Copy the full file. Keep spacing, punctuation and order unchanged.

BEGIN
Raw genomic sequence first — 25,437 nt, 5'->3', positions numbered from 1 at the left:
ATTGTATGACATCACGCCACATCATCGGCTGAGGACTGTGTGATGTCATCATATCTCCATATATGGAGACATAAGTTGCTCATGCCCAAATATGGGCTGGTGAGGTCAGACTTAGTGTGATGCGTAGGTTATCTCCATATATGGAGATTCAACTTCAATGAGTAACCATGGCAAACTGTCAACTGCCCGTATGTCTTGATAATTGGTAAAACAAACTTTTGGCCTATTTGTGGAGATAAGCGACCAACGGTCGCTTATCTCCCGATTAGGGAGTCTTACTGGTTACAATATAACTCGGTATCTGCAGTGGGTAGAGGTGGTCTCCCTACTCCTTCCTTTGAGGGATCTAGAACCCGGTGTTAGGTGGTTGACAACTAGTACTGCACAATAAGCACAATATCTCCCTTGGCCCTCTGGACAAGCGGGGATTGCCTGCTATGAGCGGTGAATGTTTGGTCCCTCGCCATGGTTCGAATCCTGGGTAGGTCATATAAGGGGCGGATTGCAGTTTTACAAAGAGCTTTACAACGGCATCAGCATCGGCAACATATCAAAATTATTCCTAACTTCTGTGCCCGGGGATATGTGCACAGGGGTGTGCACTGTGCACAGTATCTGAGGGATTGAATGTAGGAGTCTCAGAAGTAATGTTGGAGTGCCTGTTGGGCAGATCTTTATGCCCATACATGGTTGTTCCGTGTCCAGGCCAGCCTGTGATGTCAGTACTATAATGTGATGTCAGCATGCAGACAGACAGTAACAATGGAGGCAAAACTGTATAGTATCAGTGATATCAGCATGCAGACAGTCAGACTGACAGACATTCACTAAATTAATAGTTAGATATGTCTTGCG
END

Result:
Raw genomic sequence first — 25,437 nt, 5'->3', positions numbered from 1 at the left:
ATTGTATGACATCACGCCACATCATCGGCTGAGGACTGTGTGATGTCATCATATCTCCATATATGGAGACATAAGTTGCTCATGCCCAAATATGGGCTGGTGAGGTCAGACTTAGTGTGATGCGTAGGTTATCTCCATATATGGAGATTCAACTTCAATGAGTAACCATGGCAAACTGTCAACTGCCCGTATGTCTTGATAATTGGTAAAACAAACTTTTGGCCTATTTGTGGAGATAAGCGACCAACGGTCGCTTATCTCCCGATTAGGGAGTCTTACTGGTTACAATATAACTCGGTATCTGCAGTGGGTAGAGGTGGTCTCCCTACTCCTTCCTTTGAGGGATCTAGAACCCGGTGTTAGGTGGTTGACAACTAGTACTGCACAATAAGCACAATATCTCCCTTGGCCCTCTGGACAAGCGGGGATTGCCTGCTATGAGCGGTGAATGTTTGGTCCCTCGCCATGGTTCGAATCCTGGGTAGGTCATATAAGGGGCGGATTGCAGTTTTACAAAGAGCTTTACAACGGCATCAGCATCGGCAACATATCAAAATTATTCCTAACTTCTGTGCCCGGGGATATGTGCACAGGGGTGTGCACTGTGCACAGTATCTGAGGGATTGAATGTAGGAGTCTCAGAAGTAATGTTGGAGTGCCTGTTGGGCAGATCTTTATGCCCATACATGGTTGTTCCGTGTCCAGGCCAGCCTGTGATGTCAGTACTATAATGTGATGTCAGCATGCAGACAGACAGTAACAATGGAGGCAAAACTGTATAGTATCAGTGATATCAGCATGCAGACAGTCAGACTGACAGACATTCACTAAATTAATAGTTAGATATGTCTTGCG